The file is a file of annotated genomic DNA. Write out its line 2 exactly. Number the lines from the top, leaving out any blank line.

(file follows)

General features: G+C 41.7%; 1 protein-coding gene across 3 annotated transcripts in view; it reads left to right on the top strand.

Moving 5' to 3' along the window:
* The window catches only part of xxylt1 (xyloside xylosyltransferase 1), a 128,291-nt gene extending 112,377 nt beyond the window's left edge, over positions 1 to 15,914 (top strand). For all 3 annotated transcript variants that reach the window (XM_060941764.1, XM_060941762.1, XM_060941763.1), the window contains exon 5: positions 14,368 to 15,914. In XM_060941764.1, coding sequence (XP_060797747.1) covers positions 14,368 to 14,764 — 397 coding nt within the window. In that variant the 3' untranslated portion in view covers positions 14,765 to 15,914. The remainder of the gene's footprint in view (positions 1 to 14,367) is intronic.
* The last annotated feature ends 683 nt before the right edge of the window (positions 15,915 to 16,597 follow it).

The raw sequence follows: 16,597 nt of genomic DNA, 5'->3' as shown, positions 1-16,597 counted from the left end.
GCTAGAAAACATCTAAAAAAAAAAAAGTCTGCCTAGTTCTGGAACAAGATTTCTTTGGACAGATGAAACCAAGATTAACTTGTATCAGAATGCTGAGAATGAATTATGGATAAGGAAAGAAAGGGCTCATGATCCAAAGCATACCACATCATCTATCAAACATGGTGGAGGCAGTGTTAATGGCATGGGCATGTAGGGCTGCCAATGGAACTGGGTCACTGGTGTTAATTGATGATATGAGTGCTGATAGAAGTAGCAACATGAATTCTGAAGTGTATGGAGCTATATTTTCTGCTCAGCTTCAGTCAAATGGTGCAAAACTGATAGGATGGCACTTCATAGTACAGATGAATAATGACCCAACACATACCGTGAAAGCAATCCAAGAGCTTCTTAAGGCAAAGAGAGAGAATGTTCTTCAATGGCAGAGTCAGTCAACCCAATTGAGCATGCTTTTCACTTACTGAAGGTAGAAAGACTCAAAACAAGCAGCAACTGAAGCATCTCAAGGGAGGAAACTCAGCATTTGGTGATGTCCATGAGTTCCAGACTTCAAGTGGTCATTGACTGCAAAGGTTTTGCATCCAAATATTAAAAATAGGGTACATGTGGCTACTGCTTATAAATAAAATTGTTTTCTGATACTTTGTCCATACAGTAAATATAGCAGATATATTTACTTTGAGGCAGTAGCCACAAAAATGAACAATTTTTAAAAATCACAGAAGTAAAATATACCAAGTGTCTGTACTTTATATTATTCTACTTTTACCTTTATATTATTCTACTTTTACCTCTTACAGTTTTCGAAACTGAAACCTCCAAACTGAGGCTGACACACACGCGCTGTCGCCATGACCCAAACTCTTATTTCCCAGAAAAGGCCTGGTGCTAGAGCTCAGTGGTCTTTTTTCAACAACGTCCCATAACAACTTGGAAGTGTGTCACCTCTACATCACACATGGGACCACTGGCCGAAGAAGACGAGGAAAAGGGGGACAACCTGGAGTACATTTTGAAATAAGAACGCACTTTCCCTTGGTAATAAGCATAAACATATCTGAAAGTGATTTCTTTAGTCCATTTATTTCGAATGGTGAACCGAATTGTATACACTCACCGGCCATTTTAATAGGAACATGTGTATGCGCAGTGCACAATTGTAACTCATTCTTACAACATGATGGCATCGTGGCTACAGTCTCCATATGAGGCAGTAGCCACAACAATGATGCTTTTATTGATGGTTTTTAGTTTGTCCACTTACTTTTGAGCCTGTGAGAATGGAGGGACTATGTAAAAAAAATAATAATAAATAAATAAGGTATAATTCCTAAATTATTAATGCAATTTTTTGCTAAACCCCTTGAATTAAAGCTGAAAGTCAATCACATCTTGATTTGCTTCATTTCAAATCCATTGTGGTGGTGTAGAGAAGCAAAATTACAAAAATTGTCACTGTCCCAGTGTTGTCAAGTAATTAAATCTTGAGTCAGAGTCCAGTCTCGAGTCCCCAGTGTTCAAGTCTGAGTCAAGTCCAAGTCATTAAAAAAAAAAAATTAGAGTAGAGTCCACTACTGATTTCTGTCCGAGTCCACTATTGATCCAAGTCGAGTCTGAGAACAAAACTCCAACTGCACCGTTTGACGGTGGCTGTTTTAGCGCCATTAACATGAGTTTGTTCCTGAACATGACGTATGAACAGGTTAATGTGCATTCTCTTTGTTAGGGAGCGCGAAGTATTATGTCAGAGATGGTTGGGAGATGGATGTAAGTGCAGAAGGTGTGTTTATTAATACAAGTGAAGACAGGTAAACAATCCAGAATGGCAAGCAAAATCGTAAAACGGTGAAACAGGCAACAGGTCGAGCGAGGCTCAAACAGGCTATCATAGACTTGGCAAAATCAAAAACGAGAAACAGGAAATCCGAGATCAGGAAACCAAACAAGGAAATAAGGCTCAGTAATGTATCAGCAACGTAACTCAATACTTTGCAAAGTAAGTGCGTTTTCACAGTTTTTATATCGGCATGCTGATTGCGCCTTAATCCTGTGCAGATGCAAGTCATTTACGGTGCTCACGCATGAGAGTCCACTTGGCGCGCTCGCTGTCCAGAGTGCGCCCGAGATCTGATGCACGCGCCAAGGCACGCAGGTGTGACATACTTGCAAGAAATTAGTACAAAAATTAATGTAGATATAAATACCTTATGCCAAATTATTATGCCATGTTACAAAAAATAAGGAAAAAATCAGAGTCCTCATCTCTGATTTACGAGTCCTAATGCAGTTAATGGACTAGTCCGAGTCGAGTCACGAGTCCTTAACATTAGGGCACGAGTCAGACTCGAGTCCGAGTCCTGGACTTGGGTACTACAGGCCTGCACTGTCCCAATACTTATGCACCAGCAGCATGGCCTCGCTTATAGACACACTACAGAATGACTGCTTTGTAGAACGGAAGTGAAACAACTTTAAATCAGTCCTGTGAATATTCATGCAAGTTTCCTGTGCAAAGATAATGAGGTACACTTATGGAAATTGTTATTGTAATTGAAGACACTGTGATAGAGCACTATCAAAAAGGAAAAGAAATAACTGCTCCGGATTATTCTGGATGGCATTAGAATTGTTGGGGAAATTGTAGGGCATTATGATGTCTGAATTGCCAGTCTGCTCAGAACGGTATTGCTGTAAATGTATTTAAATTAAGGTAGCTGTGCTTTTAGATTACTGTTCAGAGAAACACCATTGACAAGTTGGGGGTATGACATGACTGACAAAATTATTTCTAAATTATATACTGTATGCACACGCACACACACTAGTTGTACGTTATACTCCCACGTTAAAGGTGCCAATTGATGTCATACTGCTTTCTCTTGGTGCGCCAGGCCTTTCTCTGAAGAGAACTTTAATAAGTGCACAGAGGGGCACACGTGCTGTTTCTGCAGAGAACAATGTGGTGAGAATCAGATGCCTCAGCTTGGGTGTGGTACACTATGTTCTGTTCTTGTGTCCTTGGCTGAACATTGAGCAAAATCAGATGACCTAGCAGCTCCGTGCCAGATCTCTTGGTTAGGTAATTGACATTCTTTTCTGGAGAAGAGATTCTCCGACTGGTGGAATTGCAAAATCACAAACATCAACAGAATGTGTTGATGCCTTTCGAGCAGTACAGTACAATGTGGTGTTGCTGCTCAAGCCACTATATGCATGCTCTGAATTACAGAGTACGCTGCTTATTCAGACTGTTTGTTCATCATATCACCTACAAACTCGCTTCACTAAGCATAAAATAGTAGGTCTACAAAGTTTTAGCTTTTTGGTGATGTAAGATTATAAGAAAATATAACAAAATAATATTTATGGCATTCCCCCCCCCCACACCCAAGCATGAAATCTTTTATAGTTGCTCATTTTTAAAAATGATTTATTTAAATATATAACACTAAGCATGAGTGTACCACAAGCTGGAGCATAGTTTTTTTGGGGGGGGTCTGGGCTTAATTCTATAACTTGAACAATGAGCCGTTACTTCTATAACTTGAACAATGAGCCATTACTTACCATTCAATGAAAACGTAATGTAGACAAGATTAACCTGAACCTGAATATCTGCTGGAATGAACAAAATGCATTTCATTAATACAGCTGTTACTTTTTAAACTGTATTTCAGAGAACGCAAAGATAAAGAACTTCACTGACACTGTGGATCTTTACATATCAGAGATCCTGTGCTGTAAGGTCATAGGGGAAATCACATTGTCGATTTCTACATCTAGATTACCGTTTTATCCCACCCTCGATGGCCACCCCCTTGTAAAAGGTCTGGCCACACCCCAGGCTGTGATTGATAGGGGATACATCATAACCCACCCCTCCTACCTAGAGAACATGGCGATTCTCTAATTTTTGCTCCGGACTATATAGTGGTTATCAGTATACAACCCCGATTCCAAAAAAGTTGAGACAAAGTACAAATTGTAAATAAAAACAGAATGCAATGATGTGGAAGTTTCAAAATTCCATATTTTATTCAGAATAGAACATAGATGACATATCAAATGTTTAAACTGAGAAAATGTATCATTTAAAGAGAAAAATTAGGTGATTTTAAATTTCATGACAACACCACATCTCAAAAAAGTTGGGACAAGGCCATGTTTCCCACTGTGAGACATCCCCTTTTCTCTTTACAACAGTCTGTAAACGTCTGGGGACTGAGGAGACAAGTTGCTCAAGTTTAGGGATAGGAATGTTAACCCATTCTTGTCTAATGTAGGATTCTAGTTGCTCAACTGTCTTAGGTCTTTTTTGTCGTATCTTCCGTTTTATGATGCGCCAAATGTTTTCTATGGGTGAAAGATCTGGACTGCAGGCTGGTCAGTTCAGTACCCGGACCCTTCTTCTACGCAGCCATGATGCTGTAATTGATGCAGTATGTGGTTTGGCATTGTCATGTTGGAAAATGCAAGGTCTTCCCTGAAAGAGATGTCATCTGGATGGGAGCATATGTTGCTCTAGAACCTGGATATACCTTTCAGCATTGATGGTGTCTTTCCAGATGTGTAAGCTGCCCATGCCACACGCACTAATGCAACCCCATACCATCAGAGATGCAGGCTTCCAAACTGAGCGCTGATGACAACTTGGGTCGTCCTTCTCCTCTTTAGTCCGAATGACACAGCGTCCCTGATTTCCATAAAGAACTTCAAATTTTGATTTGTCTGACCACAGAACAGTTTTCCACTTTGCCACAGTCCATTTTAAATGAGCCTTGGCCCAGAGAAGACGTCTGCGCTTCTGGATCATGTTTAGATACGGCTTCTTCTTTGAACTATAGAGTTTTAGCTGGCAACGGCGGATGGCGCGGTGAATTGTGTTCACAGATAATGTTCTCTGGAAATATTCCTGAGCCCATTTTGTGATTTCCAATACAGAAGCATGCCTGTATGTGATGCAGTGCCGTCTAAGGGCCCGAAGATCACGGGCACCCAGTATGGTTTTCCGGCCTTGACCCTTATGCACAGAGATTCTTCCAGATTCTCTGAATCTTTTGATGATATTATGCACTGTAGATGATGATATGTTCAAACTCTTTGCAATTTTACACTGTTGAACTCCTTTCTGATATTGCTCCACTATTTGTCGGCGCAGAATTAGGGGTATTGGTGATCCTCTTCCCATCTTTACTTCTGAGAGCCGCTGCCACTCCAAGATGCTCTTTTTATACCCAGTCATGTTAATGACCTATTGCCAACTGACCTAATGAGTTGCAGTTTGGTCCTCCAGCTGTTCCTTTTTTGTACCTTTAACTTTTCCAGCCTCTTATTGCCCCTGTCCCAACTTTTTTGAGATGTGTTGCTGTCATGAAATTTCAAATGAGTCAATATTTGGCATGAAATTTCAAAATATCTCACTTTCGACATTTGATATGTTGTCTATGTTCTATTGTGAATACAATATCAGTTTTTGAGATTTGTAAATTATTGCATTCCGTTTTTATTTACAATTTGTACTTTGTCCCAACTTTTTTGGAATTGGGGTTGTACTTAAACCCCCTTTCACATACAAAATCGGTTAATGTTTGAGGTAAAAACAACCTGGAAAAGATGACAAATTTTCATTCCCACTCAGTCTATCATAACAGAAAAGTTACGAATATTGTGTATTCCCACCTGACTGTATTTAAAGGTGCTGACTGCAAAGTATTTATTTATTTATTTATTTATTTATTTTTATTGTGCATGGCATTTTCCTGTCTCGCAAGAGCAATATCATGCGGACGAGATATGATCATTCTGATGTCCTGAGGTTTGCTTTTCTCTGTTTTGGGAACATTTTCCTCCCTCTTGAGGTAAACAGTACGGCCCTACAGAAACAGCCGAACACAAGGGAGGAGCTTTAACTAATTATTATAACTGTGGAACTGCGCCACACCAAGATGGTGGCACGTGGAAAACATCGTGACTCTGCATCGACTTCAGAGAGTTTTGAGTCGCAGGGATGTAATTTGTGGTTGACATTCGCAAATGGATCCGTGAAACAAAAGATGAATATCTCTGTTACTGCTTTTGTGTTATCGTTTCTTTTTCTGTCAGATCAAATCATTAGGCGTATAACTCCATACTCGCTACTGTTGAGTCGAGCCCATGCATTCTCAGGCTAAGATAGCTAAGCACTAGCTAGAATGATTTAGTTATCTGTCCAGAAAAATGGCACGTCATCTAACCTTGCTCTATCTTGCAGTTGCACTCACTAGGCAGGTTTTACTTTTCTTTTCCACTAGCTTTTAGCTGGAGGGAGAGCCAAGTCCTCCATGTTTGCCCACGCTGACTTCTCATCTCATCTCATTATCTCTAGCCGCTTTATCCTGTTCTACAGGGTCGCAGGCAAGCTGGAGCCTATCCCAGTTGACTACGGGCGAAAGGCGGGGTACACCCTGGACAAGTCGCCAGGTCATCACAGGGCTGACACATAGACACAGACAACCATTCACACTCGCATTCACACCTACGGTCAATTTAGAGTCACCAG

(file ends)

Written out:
Moving 5' to 3' along the window: